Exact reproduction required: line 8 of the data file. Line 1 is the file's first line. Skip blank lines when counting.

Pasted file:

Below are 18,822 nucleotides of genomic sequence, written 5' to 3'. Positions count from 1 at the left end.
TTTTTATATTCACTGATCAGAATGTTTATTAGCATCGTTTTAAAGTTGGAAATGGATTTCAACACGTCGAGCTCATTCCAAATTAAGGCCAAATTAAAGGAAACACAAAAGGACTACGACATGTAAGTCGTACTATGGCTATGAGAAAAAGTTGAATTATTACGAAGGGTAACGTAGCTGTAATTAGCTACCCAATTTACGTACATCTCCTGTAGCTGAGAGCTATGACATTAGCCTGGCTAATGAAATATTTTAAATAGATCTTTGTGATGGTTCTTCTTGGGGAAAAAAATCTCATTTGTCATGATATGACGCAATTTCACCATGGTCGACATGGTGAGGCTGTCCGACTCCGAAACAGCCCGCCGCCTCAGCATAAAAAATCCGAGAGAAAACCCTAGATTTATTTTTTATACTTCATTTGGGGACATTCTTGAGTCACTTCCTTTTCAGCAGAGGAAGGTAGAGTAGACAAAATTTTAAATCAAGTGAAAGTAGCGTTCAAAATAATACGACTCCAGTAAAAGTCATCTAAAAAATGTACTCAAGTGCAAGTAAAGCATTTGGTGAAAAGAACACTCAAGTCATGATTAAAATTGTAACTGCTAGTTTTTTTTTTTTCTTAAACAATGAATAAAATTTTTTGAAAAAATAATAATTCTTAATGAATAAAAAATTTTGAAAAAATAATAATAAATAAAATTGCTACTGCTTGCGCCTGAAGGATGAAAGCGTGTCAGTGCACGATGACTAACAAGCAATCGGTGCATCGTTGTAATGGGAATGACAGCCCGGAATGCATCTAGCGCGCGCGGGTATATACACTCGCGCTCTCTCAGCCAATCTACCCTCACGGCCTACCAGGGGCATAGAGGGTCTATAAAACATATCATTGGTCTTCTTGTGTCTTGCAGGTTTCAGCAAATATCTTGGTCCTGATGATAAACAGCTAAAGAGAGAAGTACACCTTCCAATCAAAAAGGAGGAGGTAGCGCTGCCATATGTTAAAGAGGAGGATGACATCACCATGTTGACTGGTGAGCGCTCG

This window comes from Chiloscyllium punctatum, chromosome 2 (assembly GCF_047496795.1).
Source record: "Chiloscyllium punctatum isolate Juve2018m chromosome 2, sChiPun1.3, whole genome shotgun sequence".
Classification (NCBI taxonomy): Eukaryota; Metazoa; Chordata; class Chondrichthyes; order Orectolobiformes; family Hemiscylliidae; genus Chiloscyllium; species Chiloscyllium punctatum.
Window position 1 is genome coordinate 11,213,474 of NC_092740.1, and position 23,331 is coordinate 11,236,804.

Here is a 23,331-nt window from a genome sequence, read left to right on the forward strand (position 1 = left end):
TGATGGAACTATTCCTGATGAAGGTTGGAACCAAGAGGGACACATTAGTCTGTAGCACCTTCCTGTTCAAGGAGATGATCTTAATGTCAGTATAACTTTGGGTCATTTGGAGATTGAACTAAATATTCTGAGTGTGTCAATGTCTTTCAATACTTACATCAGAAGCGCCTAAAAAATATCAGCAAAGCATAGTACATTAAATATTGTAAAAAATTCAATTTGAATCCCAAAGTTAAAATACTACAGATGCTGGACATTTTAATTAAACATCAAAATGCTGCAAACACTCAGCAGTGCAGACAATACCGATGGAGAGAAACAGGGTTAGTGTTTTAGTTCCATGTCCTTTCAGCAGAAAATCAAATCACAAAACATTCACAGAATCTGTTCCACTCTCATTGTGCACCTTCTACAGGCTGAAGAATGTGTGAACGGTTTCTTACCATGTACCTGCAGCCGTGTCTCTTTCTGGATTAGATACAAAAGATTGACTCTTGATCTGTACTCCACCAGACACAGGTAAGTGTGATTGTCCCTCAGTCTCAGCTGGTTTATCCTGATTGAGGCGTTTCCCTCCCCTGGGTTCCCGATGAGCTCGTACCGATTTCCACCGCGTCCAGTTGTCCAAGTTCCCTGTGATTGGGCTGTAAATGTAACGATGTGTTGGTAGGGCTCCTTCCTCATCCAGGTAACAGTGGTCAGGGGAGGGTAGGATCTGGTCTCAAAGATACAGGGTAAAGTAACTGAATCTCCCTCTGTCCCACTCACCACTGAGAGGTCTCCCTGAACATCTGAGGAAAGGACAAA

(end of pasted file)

TGATGGAACTATTCCTGATGAAGGTTGGAACCAAGAGGGACACATTAGTCTGTAGCACCTTCCTGTTCAAGGAGATGATCTTAATGTCAGTATAACTTTGGGTCATTTGGAGATTGAACTAAATATTCTGAGTGTGTCAATGTCTTTCAATACTTACATCAGAAGCGCCTAAAAAATATCAGCAAAGCATAGTACATTAAATATTGTAAAAAATTCAATTTGAATCCCAAAGTTAAAATACTACAGATGCTGGACATTTTAATTAAACATCAAAATGCTGCAAACACTCAGCAGTGCAGACAATACCGATGGAGAGAAACAGGGTTAGTGTTTTAGTTCCATGTCCTTTCAGCAGAAAATCAAATCACAAAACATTCACAGAATCTGTTCCACTCTCATTGTGCACCTTCTACAGGCTGAAGAATGTGTGAACGGTTTCTTACCATGTACCTGCAGCCGTGTCTCTTTCTGGATTAGATACAAAAGATTGACTCTTGATCTGTACTCCACCAGACACAGGTAAGTGTGATTGTCCCTCAGTCTCAGCTGGTTTATCCTGATTGAGGCGTTTCCCTCCCCTGGGTTCCCGATGAGCTCGTACCGATTTCCACCGCGTCCAGTTGTCCAAGTTCCCTGTGATTGGGCTGTAAATGTAACGATGTGTTGGTAGGGCTCCTTCCTCATCCAGGTAACAGTGGTCAGGGGAGGGTAGGATCTGGTCTCAAAGATACAGGGTAAAGTAACTGAATCTCCCTCTGTCCCACTCACCACTGAGAGGTCTCCCTGAACATCTGAGGAAAGGACAAA